As I’m no longer serving full-time in the church, I won’t be at the Lambeth Conference. I hope that those who are there – whatever their own position on human sexuality – will find a way to reject a document which seeks to silence some by creating an alternative reality in which they do not exist (even though voting ‘no’ doesn’t seem to be an option). That is not the way to seek the truth, or to serve the gospel of Jesus Christ.

Posted in politics, power

What are governments for?

I’ve been trying to avoid the contest for the leadership of the Conservative Party as much as I can. But even on a remote island it creeps through. So as a second line of defence against the posturing and point scoring, I’ve tried asking a different question, which I think underlies quite a lot of what I haven’t been able to avoid seeing and hearing. From a Christian point of view, what are governments for? Why do we have them at all?

Despite having been in government for twelve years, quite a few of the candidates are trying to present themselves as new – promising a different government, a fresh start. It’s quite a stretch after all this time, though it did seem to work for the present Prime Minister in 2019. I doubt if (consciously at least) the candidates are adopting that approach because they think the last twelve years have been a failure. What they are doing is recognising the deep-seated, and I think entirely reasonable, distrust in which all governments should be held by those whom they notionally serve.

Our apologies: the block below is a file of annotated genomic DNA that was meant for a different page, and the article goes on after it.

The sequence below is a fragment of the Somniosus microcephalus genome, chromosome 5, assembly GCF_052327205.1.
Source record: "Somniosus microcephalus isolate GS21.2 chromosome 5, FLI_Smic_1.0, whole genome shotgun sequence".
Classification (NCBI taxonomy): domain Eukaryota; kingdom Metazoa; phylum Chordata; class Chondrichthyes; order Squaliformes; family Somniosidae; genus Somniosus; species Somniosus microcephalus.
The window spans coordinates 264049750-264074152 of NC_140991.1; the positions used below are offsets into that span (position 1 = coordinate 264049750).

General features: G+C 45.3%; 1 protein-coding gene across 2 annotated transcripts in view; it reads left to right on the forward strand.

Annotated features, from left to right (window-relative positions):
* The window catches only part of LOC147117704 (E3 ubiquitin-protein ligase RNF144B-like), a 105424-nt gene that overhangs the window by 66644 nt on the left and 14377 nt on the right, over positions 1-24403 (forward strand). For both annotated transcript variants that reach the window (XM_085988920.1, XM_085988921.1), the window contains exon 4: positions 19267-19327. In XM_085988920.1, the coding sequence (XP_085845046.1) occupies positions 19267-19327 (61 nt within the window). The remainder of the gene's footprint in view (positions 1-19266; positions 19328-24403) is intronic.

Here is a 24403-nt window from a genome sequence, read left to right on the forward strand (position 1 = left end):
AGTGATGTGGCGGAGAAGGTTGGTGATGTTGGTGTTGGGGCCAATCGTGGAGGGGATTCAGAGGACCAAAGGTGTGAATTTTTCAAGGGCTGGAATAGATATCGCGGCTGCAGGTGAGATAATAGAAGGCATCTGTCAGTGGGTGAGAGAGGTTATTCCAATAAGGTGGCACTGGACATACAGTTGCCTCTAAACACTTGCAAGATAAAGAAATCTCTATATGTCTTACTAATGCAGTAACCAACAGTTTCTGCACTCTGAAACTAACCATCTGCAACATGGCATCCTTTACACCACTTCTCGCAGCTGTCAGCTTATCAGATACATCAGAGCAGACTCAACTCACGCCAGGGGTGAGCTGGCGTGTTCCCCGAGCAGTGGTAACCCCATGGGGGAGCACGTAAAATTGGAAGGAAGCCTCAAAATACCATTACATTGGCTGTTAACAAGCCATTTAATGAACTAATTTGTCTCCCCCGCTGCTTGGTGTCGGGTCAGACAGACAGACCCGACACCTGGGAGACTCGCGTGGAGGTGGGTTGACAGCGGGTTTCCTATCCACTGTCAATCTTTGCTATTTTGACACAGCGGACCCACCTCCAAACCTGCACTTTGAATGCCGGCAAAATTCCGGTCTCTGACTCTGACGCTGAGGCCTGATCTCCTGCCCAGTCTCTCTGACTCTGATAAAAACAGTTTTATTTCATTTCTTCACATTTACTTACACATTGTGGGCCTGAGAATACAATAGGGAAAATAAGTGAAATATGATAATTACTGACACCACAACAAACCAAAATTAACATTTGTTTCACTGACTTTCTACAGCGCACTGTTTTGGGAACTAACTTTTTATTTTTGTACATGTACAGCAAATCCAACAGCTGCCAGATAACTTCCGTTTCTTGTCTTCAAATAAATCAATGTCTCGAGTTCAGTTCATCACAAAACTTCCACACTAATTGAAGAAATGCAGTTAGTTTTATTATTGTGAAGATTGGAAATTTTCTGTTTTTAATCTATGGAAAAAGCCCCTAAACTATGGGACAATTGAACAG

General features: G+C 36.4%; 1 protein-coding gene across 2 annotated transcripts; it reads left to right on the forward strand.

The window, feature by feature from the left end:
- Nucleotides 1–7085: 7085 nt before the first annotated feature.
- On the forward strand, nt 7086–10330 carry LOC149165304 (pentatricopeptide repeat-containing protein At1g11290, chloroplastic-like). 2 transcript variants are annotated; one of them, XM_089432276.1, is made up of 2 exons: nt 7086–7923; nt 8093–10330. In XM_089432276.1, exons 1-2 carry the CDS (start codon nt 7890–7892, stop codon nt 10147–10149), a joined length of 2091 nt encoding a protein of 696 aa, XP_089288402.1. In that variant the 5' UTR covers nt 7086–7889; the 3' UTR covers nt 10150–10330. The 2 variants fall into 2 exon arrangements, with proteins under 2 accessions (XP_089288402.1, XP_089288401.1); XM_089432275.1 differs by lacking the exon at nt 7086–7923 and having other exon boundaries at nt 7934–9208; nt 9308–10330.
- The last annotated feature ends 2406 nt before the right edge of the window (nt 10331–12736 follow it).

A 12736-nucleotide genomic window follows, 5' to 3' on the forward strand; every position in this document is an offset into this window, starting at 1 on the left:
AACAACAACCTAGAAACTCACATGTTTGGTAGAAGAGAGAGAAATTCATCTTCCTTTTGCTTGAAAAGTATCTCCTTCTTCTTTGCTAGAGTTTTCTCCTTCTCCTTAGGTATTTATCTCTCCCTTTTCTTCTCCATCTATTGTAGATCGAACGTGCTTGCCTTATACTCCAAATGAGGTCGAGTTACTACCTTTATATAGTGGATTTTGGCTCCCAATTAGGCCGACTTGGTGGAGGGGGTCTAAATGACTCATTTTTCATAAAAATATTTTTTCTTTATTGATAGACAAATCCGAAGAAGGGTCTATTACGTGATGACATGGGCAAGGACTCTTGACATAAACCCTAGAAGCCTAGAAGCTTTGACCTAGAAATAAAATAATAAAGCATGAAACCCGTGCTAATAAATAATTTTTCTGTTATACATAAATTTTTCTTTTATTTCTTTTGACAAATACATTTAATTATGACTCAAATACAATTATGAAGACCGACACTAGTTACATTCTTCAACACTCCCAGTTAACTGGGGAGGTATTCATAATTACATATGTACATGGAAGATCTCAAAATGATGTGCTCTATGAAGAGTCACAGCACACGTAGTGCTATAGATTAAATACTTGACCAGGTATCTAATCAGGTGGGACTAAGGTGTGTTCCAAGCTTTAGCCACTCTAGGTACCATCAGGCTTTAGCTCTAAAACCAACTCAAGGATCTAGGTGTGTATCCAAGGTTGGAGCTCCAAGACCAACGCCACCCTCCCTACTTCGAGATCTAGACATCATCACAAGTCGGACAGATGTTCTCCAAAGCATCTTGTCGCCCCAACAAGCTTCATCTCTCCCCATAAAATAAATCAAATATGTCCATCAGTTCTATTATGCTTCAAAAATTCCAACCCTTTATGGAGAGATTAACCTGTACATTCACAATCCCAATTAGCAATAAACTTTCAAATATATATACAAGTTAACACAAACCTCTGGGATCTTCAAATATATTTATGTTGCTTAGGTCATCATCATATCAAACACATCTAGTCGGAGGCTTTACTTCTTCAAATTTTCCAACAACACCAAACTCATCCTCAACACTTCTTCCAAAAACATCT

This is of course a thoroughly biblical position – or at least, so I would like to argue. When the people of Israel demand a king, the prophet Samuel lists the consequences, each sentence beginning “he will take … your sons, your daughters, your fields, your produce, your resources …”, and ending “and you will be his slaves” (1 Samuel 8). But the people don’t listen: they want to be like the other nations. They want a king: what we might now think of as a government. But national government as a concept doesn’t seem to be getting much divine approval.